Jammeh-era victims between relief and skepticism after conviction of ex-Gambian spies

When the Gambian justice found five former intelligence service officials guilty of the murder of his father, Muhammed Sandeng felt something unprecedented, between “plenitude and relief”.

Ebrima Solo Sandeng, figure of the United Democratic Party (UDP) under the dictatorship of ex-president Yahya Jammeh, died in custody in April 2016 at the premises of the National Intelligence Agency (NIA).

The torture and murder of this activist, two days after his arrest during a demonstration, had galvanized the opposition, until then weak and divided, and precipitated the fall of the dictator who had ruled the Gambia since 1994.

On Wednesday, after a five-year trial, the Banjul High Court handed down the death sentence against former NIA chief Yankuba Badjie, former operations chief Sheikh Omar Jeng and three other ex-employees of this intelligence service, Babacarr Sallah, Lamin Darboe and Tamba Mansary.

Their sentences will however be converted to life imprisonment as The Gambia has adopted a moratorium on executions.

“We were present throughout the preliminary hearings, and listening to all of this was not easy – it was painful, it made us relive most of the trauma,” the young Sandeng told AFP today. 25 years old. “Perseverance paid off.”

– The beginning of the end” –

Witnesses told how men took turns beating him in police custody “until his whole body bled and blood came out of his head”.

According to Abdoulie Fatty, a Gambian lawyer, this case marked “the beginning of the end” for the dictator, accused of having orchestrated a litany of crimes during his 22 years in power, between enforced disappearances, assassinations, rapes or harassment of the hurry.

The murder of Ebrima Solo Sandeng notably encouraged the political opposition to unite behind Adama Barrow, who defeated Yahya Jammeh in the December 2016 elections.

As for the five officials sentenced this week, they “symbolized the dictatorship of Jammeh – the NIA symbolized the dictatorship of Jammeh”, believes Me Fatty.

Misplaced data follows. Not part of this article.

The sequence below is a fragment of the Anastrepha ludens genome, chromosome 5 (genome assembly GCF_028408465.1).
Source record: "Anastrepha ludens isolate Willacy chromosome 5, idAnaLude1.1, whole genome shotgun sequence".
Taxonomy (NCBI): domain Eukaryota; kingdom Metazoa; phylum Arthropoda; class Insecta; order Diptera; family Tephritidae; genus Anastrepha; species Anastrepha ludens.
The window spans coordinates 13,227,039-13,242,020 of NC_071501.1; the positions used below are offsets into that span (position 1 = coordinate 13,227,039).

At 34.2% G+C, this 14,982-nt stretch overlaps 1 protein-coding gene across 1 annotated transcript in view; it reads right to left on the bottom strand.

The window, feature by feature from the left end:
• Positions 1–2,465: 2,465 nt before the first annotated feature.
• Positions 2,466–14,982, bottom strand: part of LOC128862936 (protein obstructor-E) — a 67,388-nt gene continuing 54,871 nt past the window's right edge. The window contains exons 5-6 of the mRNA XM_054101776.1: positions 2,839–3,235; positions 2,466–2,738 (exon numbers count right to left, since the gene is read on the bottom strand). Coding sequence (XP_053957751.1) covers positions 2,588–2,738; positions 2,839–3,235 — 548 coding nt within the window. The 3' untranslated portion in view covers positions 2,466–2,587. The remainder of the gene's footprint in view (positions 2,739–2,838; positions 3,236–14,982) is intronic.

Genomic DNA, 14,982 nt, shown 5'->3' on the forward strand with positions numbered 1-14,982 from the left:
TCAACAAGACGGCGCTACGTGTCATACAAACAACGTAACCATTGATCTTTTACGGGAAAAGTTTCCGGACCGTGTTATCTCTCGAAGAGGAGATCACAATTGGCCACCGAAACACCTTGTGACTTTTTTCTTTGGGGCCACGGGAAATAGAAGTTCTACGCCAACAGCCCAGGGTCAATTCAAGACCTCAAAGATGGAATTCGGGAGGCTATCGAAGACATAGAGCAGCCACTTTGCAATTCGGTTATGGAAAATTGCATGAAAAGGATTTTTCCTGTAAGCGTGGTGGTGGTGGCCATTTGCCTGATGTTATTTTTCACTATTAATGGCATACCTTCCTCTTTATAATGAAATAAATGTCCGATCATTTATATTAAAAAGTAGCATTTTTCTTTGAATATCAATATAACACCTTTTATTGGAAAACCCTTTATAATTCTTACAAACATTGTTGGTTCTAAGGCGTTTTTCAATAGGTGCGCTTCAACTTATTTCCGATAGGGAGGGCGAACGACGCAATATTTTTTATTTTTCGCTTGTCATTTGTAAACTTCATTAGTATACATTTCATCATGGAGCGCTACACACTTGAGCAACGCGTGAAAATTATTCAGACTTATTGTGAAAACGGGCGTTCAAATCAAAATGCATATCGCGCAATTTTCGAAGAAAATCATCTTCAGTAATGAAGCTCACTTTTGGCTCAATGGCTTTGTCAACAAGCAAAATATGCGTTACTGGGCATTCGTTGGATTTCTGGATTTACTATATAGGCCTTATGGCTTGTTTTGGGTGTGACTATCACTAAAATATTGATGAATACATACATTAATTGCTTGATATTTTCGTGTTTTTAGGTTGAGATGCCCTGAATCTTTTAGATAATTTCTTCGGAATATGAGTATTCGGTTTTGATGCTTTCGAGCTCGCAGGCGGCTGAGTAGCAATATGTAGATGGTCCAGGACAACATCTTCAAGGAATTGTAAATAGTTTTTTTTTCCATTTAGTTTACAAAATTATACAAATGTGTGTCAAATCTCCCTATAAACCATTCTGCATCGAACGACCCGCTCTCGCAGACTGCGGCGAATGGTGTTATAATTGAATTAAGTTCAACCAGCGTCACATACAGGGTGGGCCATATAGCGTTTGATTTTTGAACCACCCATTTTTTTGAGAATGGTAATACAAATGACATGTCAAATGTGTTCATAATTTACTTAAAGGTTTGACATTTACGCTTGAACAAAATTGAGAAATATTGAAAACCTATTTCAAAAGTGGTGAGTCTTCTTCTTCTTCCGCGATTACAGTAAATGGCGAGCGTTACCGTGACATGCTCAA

The agency’s former boss, Yankuba Badjie, was “probably the second most powerful person in the country”, he says.

These convictions represent an important step towards the restoration of the truth, according to several other victims of the Jammeh era who are eagerly awaiting justice, for all.

“For me, as a victim, it means a lot,” said Isatou Jammeh, whose own father – Yahya Jammeh’s brother – was murdered for daring to challenge the ex-president.

“To see them sentenced means that there is a rule of law and serves as an example for all those who have committed horrible crimes,” she added.

But the Solo Sandeng case is an exception: it is so far one of only two trials that has been held in connection with the atrocities committed under the Jammeh regime.

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After its opening, the Ministry of Justice chose to await the findings of the Truth, Reconciliation and Reparations Commission (TRRC) before launching further investigations.

“The TRRC is not a judicial body and it is the state’s responsibility to carry out prompt and impartial investigations on its side,” said Nana-Jo N’dow, an activist whose father disappeared in 2013.

– “We will have it” –

In May, after the release of the TRRC’s final report, the government promised to prosecute ex-president Yahya Jammeh, who lives in exile in Equatorial Guinea, and more than 200 others accused of human rights abuses.

For victims’ groups, who are skeptical, these promises remain unclear. “Meanwhile, Jammeh’s allies occupy positions of power in The Gambia,” said Nana-Jo N’dow.

President Barrow, re-elected in December, formed a political alliance with Jammeh’s former party last year and has since appointed two of his loyalists as speaker and deputy speaker of parliament.

At the end of May, Mr Barrow visited Equatorial Guinea, but there was little mention of Jammeh during his talks with President Teodoro Obiang Nguema, according to a government spokesman.

The state says it has hired foreign and Gambian lawyers to work on the ex-president’s trial, and in mid-June the Justice Ministry announced that all officials named in the TRRC report would be suspended. .

At the end of June, however, the attorney general told a parliamentary committee that the government did not currently have the financial resources to implement the committee’s recommendations.

“There is still a lot to do in terms of security reforms and institutional reforms,” sighs Muhammed Sandeng. But he is sure, Jammeh will end up paying: “it is obvious that justice will catch up with him and sooner or later, we will have him”.

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